At GCSE, English (lang and lit), maths and science (just under half take all three) is the compulsory core, with French, German and Spanish the language selection. After that, as well at the regular range of humanities, students can opt for classical civilisaton, computer science, PE, music, DT and ICT. At A Level, popular choices include: business, economics, geography and psychology. The EPQ is available but not widely taken as the most academically able are steered to a subject-specific Oxbridge preparation programme.

Teaching overall considered challenging and stimulating, and warm and supportive relationships between staff and pupils encourage the shy or reticent to find their voice. ‘Extension’ supplied by challenging in-class work, regular lectures, debates, workshops and participation in The Sir James Murray Society (where a recent student-led debate analysed the statement ‘We should not be at the mercy of our emotions’). The particularly able or interested are given mentoring and regular challenges. ‘There are many bright, motivated pupils and I’ve seen that they stretch them in the right way,’ said one mother. Some parents, however, (and the last school inspectors) consider not every lesson is as exciting as it might be and marking could occasionally be more focussed to maximise progress.

Learning support and SEN

SEN is a strength, with a full team including head of learning support, two part-time teachers and four assistants, who occupy four well-resourced rooms and oversee individual and small-group support as well as liaising closely with teachers to ensure they receive appropriate intervention in lessons. English Language instruction for international students is supportive and positive, and those we spoke to, who’d often started out with very basic skills, had acquired a strong command of the language.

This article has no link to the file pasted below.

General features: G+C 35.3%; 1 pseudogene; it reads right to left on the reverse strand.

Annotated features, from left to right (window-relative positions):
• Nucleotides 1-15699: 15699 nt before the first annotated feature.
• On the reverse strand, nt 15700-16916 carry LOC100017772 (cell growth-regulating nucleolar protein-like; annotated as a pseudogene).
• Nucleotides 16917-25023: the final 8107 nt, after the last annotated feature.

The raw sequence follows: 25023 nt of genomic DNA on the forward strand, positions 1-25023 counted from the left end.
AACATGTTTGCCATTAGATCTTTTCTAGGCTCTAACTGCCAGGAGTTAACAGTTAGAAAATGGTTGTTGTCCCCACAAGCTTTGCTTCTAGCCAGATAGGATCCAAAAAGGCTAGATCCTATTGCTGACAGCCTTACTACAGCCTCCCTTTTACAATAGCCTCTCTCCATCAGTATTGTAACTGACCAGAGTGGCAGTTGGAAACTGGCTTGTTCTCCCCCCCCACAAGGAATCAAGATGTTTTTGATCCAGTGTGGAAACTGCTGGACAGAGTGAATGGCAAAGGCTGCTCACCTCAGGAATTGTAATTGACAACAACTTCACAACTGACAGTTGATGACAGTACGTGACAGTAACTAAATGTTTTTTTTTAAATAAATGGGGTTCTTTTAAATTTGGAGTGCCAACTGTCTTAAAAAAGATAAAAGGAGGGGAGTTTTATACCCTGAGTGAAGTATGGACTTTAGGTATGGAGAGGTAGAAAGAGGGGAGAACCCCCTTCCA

The arts and extracurricular

Mill Hill has a well-deserved reputation for developing the whole pupil through its outstanding extra-curricular offering, with sport the jewel in the crown. As one Oxford-bound sixth former accurately put it, ‘Sport here is huge’.

Music, art and drama almost equally vibrant. Energetic participation in music at individual and group level. Singing notably strong (‘Mill Hill,’ says a recent magazine entry correctly, ‘is a school that sings,’), and there are a multitude of opportunities to give voice, from the ‘Big Sing’ building community spirit with an inspiring new hymn book, to the Farrow singing competition and the annual school musical. School orchestra performs significant works, such as Vivaldi’s Gloria, and future maestri and maestre encouraged with annual composition prize. Instrumentalists participate in instrumental competitions, chamber groups, masterclasses, jazz soirée and twice weekly informal coffee concerts, while school clubs extend performance opportunities with jazz band, percussion, shout band, music tech, wind band and ukulele. Music scholars – who’ve gone on to glory in the National Youth Orchestra, National Choir and National German Music competition - get specialist attention, with masterclasses taken at the Junior Guildhall. ‘The music department is like an extension of my family,’ said one. ‘They’ve supported and encouraged me in everything I’ve done.’